Things began to move faster than I anticipated, and my only choice was to roll with the punches. Within a few short weeks, I found a part-time job, then took a new full-time job, traveled around Ireland’s coast, and built roots in my new home, Cork.
It wasn’t until I took a step back that I realized: all the little pieces and unanswered questions were coming together.
I thought back to where I was six months ago. I was living in paradise (Croatia), but stuck in a cycle of opportunity turned dead-end. Nevertheless, I persisted. I’m glad I held on, because the life I’ve created now was worth the fight.
Success is a combination of luck, hard work, and manifestation.
It’s now been about a month and a half since my Croatian boyfriend and I picked up and moved to Cork, Ireland. As I mentioned in my first Cork Chronicles, we were extremely lucky when we first came to Ireland. We were lucky to find an apartment within the first few days of arriving. We were lucky to pick one of the best cities in Europe for opportunities for foreigners.
Though we hit a lucky streak at first, it was determination and hard work that actually started to get things moving. With Ireland being relatively expensive, we needed to find jobs ASAP. Freelancing was no longer enough. We spent about one week applying to over 50 jobs, until we were completely brain-dead.
To clear our heads, we took ample time to explore Cork city. We made a visit to University College Cork, which has a lush, green campus. I was overwhelmed with a wave of nostalgia. I missed the community at Loyola University Chicago, and I just had a strong yearning to be back on campus again. Little did I know at the time, I might have actually manifested a future opportunity.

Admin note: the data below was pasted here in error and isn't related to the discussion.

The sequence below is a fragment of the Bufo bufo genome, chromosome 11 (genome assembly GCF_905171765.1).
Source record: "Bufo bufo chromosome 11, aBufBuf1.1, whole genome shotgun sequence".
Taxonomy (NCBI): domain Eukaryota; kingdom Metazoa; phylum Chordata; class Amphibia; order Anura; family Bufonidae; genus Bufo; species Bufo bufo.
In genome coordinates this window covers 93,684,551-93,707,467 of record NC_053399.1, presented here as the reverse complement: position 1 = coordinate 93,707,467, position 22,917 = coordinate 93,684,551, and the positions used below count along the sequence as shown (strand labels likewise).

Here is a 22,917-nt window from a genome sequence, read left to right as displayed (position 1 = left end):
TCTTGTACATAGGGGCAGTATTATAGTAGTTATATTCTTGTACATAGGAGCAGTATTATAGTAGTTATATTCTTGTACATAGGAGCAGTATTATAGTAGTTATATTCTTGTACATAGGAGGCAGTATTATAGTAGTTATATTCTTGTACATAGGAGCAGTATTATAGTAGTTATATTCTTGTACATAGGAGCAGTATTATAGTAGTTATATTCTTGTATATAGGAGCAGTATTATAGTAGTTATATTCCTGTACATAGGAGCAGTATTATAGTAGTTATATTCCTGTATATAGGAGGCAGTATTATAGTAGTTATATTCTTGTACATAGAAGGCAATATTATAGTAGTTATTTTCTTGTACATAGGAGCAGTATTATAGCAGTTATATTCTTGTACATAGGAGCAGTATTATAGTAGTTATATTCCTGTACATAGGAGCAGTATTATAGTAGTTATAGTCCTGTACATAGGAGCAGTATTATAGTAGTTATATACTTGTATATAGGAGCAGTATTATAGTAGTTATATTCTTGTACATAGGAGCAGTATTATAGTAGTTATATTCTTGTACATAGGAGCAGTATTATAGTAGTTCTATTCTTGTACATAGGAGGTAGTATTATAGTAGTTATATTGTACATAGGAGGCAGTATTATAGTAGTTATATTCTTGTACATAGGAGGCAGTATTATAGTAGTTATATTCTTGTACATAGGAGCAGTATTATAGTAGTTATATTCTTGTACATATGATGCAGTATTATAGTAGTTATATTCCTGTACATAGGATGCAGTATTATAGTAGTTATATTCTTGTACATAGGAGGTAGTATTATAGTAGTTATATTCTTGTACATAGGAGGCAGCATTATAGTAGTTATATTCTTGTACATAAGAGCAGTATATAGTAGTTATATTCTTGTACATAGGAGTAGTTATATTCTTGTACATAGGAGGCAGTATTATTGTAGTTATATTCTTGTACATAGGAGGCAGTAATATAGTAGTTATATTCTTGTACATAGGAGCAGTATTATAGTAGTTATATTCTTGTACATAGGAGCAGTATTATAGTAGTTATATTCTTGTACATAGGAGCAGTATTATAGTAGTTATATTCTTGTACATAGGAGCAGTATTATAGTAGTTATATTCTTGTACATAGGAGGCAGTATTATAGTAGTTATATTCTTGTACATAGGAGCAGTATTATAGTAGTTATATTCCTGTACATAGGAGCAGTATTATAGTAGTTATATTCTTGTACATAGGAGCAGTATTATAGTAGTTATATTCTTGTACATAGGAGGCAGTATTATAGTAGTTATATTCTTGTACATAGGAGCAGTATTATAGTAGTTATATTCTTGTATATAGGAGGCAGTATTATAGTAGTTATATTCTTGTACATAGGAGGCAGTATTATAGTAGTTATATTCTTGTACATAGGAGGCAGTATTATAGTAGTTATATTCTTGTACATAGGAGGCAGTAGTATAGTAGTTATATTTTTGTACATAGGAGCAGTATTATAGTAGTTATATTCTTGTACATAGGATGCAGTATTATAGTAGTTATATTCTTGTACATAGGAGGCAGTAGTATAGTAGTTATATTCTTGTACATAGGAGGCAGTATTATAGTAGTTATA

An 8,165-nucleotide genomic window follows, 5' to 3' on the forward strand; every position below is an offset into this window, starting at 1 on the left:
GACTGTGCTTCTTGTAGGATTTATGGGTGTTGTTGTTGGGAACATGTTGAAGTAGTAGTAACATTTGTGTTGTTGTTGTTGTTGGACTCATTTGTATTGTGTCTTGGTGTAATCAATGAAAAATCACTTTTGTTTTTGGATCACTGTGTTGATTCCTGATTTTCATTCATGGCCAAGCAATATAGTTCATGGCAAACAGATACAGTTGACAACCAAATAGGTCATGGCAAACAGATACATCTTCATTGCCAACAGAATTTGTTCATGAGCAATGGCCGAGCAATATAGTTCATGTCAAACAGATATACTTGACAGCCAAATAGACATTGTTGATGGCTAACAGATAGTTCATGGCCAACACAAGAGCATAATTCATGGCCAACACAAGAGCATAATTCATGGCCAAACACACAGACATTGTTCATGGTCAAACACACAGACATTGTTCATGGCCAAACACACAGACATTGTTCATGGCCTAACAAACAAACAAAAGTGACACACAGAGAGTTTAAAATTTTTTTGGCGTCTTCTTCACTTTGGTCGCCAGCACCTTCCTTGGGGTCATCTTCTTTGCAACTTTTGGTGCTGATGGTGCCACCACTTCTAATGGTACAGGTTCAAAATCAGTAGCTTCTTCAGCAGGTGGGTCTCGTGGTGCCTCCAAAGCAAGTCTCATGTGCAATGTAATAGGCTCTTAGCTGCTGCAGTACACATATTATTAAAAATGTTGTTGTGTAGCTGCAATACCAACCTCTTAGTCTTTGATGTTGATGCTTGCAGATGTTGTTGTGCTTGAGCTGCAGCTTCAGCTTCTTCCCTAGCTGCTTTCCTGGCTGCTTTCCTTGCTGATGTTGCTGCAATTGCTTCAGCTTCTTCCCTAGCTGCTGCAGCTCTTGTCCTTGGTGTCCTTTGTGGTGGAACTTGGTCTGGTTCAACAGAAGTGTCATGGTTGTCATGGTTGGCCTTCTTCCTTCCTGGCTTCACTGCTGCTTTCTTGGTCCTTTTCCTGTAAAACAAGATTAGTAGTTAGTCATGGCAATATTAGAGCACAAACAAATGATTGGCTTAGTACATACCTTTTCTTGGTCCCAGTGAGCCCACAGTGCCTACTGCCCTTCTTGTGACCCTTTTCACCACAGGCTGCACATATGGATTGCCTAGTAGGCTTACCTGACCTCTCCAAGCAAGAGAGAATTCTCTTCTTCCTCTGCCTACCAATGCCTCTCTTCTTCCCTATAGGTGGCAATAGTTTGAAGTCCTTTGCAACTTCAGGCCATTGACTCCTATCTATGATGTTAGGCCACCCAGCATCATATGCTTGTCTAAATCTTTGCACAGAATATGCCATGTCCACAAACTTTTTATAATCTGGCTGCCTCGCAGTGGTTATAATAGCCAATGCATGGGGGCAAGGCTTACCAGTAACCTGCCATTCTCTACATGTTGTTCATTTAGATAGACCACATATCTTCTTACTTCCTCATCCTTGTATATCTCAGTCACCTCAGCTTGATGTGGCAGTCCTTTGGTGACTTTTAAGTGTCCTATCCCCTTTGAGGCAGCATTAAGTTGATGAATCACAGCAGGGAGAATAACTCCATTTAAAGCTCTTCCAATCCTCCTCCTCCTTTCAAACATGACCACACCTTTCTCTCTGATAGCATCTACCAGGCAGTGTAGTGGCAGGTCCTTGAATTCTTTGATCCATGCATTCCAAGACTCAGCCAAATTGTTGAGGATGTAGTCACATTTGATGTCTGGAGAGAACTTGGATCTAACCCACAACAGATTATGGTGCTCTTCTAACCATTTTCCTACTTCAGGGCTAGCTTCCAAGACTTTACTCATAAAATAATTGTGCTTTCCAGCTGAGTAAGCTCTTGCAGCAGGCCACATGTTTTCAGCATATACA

After not much luck on my own, I signed up with a recruitment agency. Then, Domeniko successfully landed a job in sales and customer service for a large company. We decided to take a little road trip up to Kerry county to visit friends and celebrate.
Though getting there with a rented car was dysfunctional, the view overlooking the Ring of Kerry was worth it. This was the coastal Ireland with emerald hills was what I was searching for. Something about being next to the sea always centers and calms me down.
We came back from our trip and Domeniko started his new job, and I got a call back myself. I started working part time as a social media and web content manager for a small company. After two weeks, we had to postpone the project for some internal reasons. I calmly told myself I’d find something else, no matter what.
By pure luck and manifestation, I got a call from the recruitment agency that same day, saying that a full-time position opened up at UCC with a 3-month contract. Just by reviewing by resume, they were interested in hiring me on the spot. I quickly said yes, and accepted my first full-time position abroad. I start tomorrow.
The path wasn’t straight and narrow, but things have worked out relatively swiftly for us in Cork. Success is a combination of luck, hard work, and manifestation. Sometimes you work hard for one month with no luck, and all the sudden you’re lucky enough for everything to happen at once. It’s often the little thoughts we manifest that we realize weren’t so little after all.
“The dream” still comes with mundane details.
Simultaneously, getting settled into a new country and life is a part-time job in itself. We have spent about a third of our time registering with all the government offices, trying to open a bank account, etc. I must admit, I suddenly feel thrown into the deep end of adulting. It’s like I passed level one, and somehow I’m now trying to pass level 5: navigating bureaucracy, taxes, and paying rent in a foreign country.